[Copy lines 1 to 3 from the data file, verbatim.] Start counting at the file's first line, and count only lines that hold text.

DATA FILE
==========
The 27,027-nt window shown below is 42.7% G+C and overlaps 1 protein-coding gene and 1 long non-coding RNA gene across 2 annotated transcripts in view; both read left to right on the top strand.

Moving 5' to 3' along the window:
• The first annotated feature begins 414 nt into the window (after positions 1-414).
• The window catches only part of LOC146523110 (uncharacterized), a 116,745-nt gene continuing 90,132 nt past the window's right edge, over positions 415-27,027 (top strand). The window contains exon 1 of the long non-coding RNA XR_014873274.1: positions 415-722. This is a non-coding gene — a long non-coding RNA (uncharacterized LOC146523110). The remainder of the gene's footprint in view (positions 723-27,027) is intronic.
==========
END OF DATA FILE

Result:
The 27,027-nt window shown below is 42.7% G+C and overlaps 1 protein-coding gene and 1 long non-coding RNA gene across 2 annotated transcripts in view; both read left to right on the top strand.

Moving 5' to 3' along the window:
• The first annotated feature begins 414 nt into the window (after positions 1-414).